…Moreover, with regard to working on a yacht, keep in mind that it is a lot harder to manage a team that you must live among as well. A double-tough job for chief stews, no doubt.
Being Yacht Crew is Demanding, But Also Consider Who You’re Serving
Back to the insane work demands that Adrienne has placed on her fellow stews: I must point out that, in the real world of crewing on yachts, the stories out there of yacht owners and guests coming aboard and ridiculing the crew for the smallest of cleanliness details are pretty shocking. Things like an owner’s wife running her fingers along the tops of picture frames on the wall that are WAY above eye-level, and then making a big deal about a small amount of dust that is found. (Every stew I know has her insane war stories, the worst being about owners, not charterers.)
While the charter guests coming aboard Honor for the show don’t seem that over-the-top, they are also not the typical “super-rich” guests that charter a megayacht of that size. I worked on the sister ship to M/Y Honor—a 164-foot Benetti that was launched just a year earlier with the same exact look and interior layout of what you’re seeing on Below Deck. In fact, I attended the christening of “Honor” (in reality named M/Y Cuor di Leone) when she launched as M/Y Lionheart in 1999:
…and the type of guests that come aboard a yacht of that caliber for 7+ days at $25,000 per day, before food, fuel, docking fees, and crew tip, are typically big, BIG money. Certainly much wealthier than any of the guests we’ve seen on Below Deck thus far. Keep in mind, these guests on Bravo’s Honor are only on for three days at what Gawker.com reported was just $50,000 for the whole trip. Ha! You’ll be hard pressed to find many yachts that will charter for only three days, and normally, as Gawker.com also points out, M/Y Cuor di Leone charters for $200,000 per week. Again, that is the charter fee BEFORE guests pay for food, fuel, docking fees, and crew tip.
The guests who can afford the type of expense it usually costs to vacation on a megayacht like Honor are used to their living environments being pristine. Watermarks on bathroom mirrors and in bathroom sinks might as well be massive splatters of mud. (No Adrienne, don’t pick up a rag; pick up a toothbrush.) ;-)
…So while Adrienne’s attention to detail and her demands of Sam may seem odd, she is experienced and has also been trained properly by taking interior-crew training for steward/esses. Kudos to Kat for her great work ethic, too. She is definitely helping to make up for the struggles of having to work with an inexperienced crewmember.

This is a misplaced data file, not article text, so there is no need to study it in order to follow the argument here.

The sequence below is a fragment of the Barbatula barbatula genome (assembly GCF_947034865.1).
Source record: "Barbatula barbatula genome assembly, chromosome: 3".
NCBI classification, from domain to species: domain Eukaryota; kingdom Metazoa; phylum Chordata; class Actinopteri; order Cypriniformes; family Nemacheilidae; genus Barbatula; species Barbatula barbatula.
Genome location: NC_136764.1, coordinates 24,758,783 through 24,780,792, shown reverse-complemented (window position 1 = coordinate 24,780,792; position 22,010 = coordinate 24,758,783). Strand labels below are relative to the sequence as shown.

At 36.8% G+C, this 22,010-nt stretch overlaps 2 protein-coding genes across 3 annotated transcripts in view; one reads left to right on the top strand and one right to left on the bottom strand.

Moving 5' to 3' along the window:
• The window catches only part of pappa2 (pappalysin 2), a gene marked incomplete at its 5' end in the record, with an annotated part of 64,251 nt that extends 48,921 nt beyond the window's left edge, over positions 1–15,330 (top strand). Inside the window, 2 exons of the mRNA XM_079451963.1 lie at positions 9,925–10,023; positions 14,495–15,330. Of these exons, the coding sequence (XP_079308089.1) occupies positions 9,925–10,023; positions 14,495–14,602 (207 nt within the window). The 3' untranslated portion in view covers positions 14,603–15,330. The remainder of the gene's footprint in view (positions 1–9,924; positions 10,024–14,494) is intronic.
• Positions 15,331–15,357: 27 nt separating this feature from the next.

If wanting to work on superyachts, let that be a lesson: You do it the way it should be done, or you walk the plank. And it’s far better to face the wrath of a fellow crewmember than the wrath of an owner; or the wrath of a charter guest who is also supposed to tip you. At the level of money people are at who own these vessels, their version of clean (right or wrong) is at a much higher standard than what most of us expect… or even notice, for that matter. And you can bet they are going to change dinner plans on you at some point. But guess what? At $25,000 a day, they can.
In the end, it sucks for both Kat and Adrienne when they can’t count on Sam to pull her weight. Shape up or ship out, for sure. When you have guests onboard (or coming onboard), it isn’t about YOU. It’s a service job, for crying out loud. As I’ve mentioned above, one of the benefits a person can gain from taking a job on a luxury yacht like Honor is to get over yourself. There’s no room for an attitude or coming off with a sense of entitlement when you’re providing service on million-dollar superyachts. I hope by the end of the season, Sam is able to realize that lesson.
Meanwhile, if you’d like to know more about what it requires to become a yacht crewmember, or what the demanding yacht owners and guests are often like, please consider checking out my book, The Insiders’ Guide to Becoming a Yacht Stewardess. Originally published in 2006 and used by hundreds of yacht crew out there today, I have updated it and am releasing the 2nd edition on August 1st. Adrienne Gang has written the Foreword for the 2nd edition, and according to both her and Kat, it tells you all you need to know!
Read more from the book, including information about megayachts, who owns them, where they travel, and what the guests are like by downloading Chapter 1 here.
Cheoy Lee says
Interesting post, It is interesting how much work is required in manning a yacht, I have a lot of respect for yachting staff!